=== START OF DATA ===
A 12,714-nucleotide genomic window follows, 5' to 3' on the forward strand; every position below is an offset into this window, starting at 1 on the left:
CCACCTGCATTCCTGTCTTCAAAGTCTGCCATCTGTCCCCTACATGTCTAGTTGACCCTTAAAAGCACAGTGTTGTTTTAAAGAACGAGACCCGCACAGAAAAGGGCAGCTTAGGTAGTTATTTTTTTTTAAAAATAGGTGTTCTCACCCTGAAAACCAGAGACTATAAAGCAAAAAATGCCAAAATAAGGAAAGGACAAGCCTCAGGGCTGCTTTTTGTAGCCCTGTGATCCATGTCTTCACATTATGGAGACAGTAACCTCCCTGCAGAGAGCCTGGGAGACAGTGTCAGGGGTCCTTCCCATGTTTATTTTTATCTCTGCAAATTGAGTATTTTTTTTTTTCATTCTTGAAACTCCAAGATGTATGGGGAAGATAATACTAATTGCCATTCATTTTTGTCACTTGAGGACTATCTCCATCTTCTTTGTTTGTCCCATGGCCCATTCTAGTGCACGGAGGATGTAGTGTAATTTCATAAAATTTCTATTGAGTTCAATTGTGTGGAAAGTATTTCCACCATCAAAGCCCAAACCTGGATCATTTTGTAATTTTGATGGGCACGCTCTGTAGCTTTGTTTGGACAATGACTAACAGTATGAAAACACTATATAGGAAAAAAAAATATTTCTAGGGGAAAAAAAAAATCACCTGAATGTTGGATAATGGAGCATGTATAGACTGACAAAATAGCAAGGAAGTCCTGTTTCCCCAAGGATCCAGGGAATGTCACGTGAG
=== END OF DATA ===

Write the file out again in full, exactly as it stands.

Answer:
A 12,714-nucleotide genomic window follows, 5' to 3' on the forward strand; every position below is an offset into this window, starting at 1 on the left:
CCACCTGCATTCCTGTCTTCAAAGTCTGCCATCTGTCCCCTACATGTCTAGTTGACCCTTAAAAGCACAGTGTTGTTTTAAAGAACGAGACCCGCACAGAAAAGGGCAGCTTAGGTAGTTATTTTTTTTTAAAAATAGGTGTTCTCACCCTGAAAACCAGAGACTATAAAGCAAAAAATGCCAAAATAAGGAAAGGACAAGCCTCAGGGCTGCTTTTTGTAGCCCTGTGATCCATGTCTTCACATTATGGAGACAGTAACCTCCCTGCAGAGAGCCTGGGAGACAGTGTCAGGGGTCCTTCCCATGTTTATTTTTATCTCTGCAAATTGAGTATTTTTTTTTTTCATTCTTGAAACTCCAAGATGTATGGGGAAGATAATACTAATTGCCATTCATTTTTGTCACTTGAGGACTATCTCCATCTTCTTTGTTTGTCCCATGGCCCATTCTAGTGCACGGAGGATGTAGTGTAATTTCATAAAATTTCTATTGAGTTCAATTGTGTGGAAAGTATTTCCACCATCAAAGCCCAAACCTGGATCATTTTGTAATTTTGATGGGCACGCTCTGTAGCTTTGTTTGGACAATGACTAACAGTATGAAAACACTATATAGGAAAAAAAAATATTTCTAGGGGAAAAAAAAAATCACCTGAATGTTGGATAATGGAGCATGTATAGACTGACAAAATAGCAAGGAAGTCCTGTTTCCCCAAGGATCCAGGGAATGTCACGTGAG